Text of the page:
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A most predictable death

The meaning of Alexei Navalny’s death—and life


A photo of Alexei Navalny stands at the Memorial to Victims of Political Repression in St. Petersburg, Russia, on Feb. 16. Associated Press/Photo by Dmitri Lovetsky

A most predictable death
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On Friday morning, many in the United States awoke to the grim news of the death of Russian dissident Alexei Navalny. It is likely not a coincidence he died—or, more accurately, was murdered at the hands of the Russian state—just as the Munich Security Conference started and right on the eve of Russia’s presidential “elections.” The former is the most important annual gathering of transatlantic policy leaders. The latter is a sham ritual to reinforce Putin’s hold on power. To the world leaders gathered in Munich and to his own public in Russia, Putin wanted to show his strength and defiance.

Instead, the murder of Navalny reveals Putin’s weakness and fear. After all, from his solitary confinement in a Siberian prison above the Arctic Circle in one of the remotest reaches of the planet, it would seem Navalny posed no threat to Putin. Yet Putin hated and feared Navalny because the dissident exposed the Russian dictator’s corruption and hypocrisy to Russia and the world. Putin has impoverished the Russian people with an average per capita GDP less than Mexico, while enriching himself and the servile oligarchs in his court who help him maintain power.

As just one example, Navalny’s video of Putin’s grotesque $1.3 billion palace on the Black Sea has received over 129 million views. As long as Navalny continued to draw breath and draw global attention, Putin simmered in resentment. Going back to Herod’s execution of John the Baptist, tyrants cannot abide their wickedness being revealed. Fear of exposure and fear of their own people is the besetting weakness of most dictators.

Navalny had also posed a political challenge, mounting multiple election campaigns in valiant but futile efforts to run against Putin for the Russian presidency. Twice Putin tried to kill Navalny by poisoning. Those attempts failed thanks to rapid medical interventions. In January 2021, after recovering in a hospital in Germany from the most recent assassination attempt, Navalny returned to Russia to continue his fight. It was one of the 21st century’s most remarkable displays of courage, for Navalny knew that doing so put him at almost certain risk of imprisonment or worse. Sure enough, upon his arrival at Moscow’s airport, Putin immediately threw him in prison.

Even from prison Navalny continued to torment Putin, smuggling out messages to the Russian people and his international supporters that mixed humor, resolve, and reminders of Putin’s corruption.

Navalny’s murder should put to rest the perverse affection for Putin voiced by some on the political right.

Navalny did this knowing well the fate that befell others who had challenged Putin. The execution of Navalny is but the latest in a grim litany of murders of Putin’s critics, such as Sergie Magnitsky, Alexander Litvinenko, Boris Nemtsov, and Anna Politskovkaya. Other valiant Russian dissidents, such as Vladimir Kara-Murza, remain imprisoned, in solitary confinement in Siberia and in precarious health. Collectively they bear witness that Putin has turned Russia into a personal fiefdom and a gangster state.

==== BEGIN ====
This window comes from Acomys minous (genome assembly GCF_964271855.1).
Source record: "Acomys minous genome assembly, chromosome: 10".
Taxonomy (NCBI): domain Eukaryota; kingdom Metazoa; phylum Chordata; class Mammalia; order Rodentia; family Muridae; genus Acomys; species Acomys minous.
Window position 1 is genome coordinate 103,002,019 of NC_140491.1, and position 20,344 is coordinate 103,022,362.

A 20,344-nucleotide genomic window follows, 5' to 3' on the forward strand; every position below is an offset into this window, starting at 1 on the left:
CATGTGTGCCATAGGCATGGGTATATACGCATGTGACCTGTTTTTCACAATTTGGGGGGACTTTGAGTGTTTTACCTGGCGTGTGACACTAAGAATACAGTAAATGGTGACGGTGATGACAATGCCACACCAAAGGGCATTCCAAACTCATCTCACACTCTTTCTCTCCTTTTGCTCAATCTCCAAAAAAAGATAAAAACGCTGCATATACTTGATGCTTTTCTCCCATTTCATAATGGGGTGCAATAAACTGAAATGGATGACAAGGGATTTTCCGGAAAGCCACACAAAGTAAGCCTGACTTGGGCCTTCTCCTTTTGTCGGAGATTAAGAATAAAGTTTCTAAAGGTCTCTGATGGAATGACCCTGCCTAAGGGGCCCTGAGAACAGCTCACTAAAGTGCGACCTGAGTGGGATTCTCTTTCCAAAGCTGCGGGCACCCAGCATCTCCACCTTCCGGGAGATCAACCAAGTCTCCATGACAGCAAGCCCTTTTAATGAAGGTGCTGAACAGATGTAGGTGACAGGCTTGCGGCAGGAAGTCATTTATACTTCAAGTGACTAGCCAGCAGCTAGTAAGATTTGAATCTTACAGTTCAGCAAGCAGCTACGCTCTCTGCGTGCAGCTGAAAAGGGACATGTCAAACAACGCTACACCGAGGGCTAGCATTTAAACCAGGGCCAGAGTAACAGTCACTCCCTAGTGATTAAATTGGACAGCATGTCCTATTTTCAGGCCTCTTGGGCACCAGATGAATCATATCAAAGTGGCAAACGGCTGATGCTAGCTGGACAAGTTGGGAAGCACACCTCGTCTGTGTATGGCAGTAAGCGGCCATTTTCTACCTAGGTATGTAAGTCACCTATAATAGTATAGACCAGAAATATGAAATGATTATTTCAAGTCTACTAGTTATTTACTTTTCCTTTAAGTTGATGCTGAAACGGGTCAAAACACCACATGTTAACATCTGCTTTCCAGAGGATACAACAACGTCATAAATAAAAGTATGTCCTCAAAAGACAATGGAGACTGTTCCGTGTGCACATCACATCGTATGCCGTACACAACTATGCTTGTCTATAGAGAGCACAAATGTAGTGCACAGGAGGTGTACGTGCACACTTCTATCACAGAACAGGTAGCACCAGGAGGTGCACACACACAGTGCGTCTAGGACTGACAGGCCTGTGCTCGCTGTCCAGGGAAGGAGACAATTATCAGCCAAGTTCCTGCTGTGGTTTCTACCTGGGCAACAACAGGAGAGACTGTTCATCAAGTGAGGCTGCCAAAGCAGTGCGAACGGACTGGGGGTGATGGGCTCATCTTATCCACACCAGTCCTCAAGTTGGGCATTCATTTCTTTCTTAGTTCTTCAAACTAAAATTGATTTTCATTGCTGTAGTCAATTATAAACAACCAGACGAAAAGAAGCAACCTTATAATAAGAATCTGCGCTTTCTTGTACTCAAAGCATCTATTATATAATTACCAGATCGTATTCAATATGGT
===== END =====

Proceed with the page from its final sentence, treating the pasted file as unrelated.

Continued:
Navalny’s murder should also put to rest the perverse affection for Putin voiced by some on the political right. How does it feel to be an advocate for Putin now? How can you defend obsequious interviews and glorifications of Russia’s autocrat? There is no question that Putin’s enemies disappear, quite conveniently and with brazen cruelty.

What is a just response to Navalny’s murder, and to Putin’s ongoing oppression at home and aggression abroad? He should bear costs in blood and treasure. Two specific measures are in order.

First, the United States should work with our European allies to send the $300 billion in frozen Russian assets (currently sequestered in accounts in Belgium) to Ukraine to help sustain its economy and support its eventual reconstruction. Much of this money came from Putin’s ill-gotten gains, and should rightly be used as reparations for the ghastly damage he has inflicted on Ukraine.

Second, the United States should continue supporting Ukraine’s defense of itself against the Russian invasion. The Ukrainian military has the resolve and will to fight, but now finds itself in desperate straits due to dire weapons and ammunition shortfalls. Europe is doing its part, having just approved $54 billion in economic support for Ukraine. Yet only the United States has the capacity to provide Ukraine the military aid it needs. It is not a question of risking a single American soldier, but merely keeping faith with Ukrainians who are fighting and dying for their country.

As the Ukraine War passes its two-year anniversary, the best hope for a just end to the fighting is to equip the Ukrainian military to stand firm and force Putin to the negotiating table when he sees that he cannot win on the battlefield. Otherwise, his relentless bloodshed, against peaceful dissidents like Navalny and peaceful nations like Ukraine, will continue unabated.


William Inboden

William Inboden is professor and director of the Hamilton Center for Classical and Civic Education at the University of Florida. He previously served as executive director and William Powers Jr. chair at the William P. Clements Jr. Center for National Security at the University of Texas at Austin. He has also served as senior director for strategic planning on the National Security Council at the White House, and at the Department of State as a member of the Policy Planning Staff and a special adviser in the Office of International Religious Freedom.


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